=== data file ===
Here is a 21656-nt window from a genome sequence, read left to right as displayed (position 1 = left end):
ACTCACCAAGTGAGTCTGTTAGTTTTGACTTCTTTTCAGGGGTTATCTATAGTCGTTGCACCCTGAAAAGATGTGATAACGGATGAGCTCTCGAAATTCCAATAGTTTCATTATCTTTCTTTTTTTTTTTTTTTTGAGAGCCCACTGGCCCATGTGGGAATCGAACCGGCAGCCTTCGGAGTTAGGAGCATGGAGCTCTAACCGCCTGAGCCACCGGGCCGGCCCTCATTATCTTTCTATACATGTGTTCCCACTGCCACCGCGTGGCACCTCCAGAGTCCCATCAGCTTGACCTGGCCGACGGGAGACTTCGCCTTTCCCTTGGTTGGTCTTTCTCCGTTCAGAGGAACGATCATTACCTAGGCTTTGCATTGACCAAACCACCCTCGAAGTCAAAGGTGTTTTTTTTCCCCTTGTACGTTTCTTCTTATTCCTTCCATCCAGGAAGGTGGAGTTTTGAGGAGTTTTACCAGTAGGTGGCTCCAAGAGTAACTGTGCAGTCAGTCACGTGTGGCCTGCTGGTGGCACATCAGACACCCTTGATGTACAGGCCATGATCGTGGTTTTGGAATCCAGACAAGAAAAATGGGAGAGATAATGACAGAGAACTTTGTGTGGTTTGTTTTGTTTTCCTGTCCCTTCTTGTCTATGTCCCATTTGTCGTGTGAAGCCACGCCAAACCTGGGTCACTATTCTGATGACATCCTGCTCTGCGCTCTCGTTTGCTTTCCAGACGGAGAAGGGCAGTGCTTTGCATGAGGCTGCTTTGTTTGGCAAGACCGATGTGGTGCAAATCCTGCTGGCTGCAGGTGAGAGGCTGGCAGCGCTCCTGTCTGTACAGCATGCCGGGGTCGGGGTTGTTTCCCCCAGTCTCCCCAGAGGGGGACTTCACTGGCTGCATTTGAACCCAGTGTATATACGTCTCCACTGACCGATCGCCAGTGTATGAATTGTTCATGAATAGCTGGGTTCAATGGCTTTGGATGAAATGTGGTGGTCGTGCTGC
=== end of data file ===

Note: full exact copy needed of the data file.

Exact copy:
Here is a 21656-nt window from a genome sequence, read left to right as displayed (position 1 = left end):
ACTCACCAAGTGAGTCTGTTAGTTTTGACTTCTTTTCAGGGGTTATCTATAGTCGTTGCACCCTGAAAAGATGTGATAACGGATGAGCTCTCGAAATTCCAATAGTTTCATTATCTTTCTTTTTTTTTTTTTTTTGAGAGCCCACTGGCCCATGTGGGAATCGAACCGGCAGCCTTCGGAGTTAGGAGCATGGAGCTCTAACCGCCTGAGCCACCGGGCCGGCCCTCATTATCTTTCTATACATGTGTTCCCACTGCCACCGCGTGGCACCTCCAGAGTCCCATCAGCTTGACCTGGCCGACGGGAGACTTCGCCTTTCCCTTGGTTGGTCTTTCTCCGTTCAGAGGAACGATCATTACCTAGGCTTTGCATTGACCAAACCACCCTCGAAGTCAAAGGTGTTTTTTTTCCCCTTGTACGTTTCTTCTTATTCCTTCCATCCAGGAAGGTGGAGTTTTGAGGAGTTTTACCAGTAGGTGGCTCCAAGAGTAACTGTGCAGTCAGTCACGTGTGGCCTGCTGGTGGCACATCAGACACCCTTGATGTACAGGCCATGATCGTGGTTTTGGAATCCAGACAAGAAAAATGGGAGAGATAATGACAGAGAACTTTGTGTGGTTTGTTTTGTTTTCCTGTCCCTTCTTGTCTATGTCCCATTTGTCGTGTGAAGCCACGCCAAACCTGGGTCACTATTCTGATGACATCCTGCTCTGCGCTCTCGTTTGCTTTCCAGACGGAGAAGGGCAGTGCTTTGCATGAGGCTGCTTTGTTTGGCAAGACCGATGTGGTGCAAATCCTGCTGGCTGCAGGTGAGAGGCTGGCAGCGCTCCTGTCTGTACAGCATGCCGGGGTCGGGGTTGTTTCCCCCAGTCTCCCCAGAGGGGGACTTCACTGGCTGCATTTGAACCCAGTGTATATACGTCTCCACTGACCGATCGCCAGTGTATGAATTGTTCATGAATAGCTGGGTTCAATGGCTTTGGATGAAATGTGGTGGTCGTGCTGC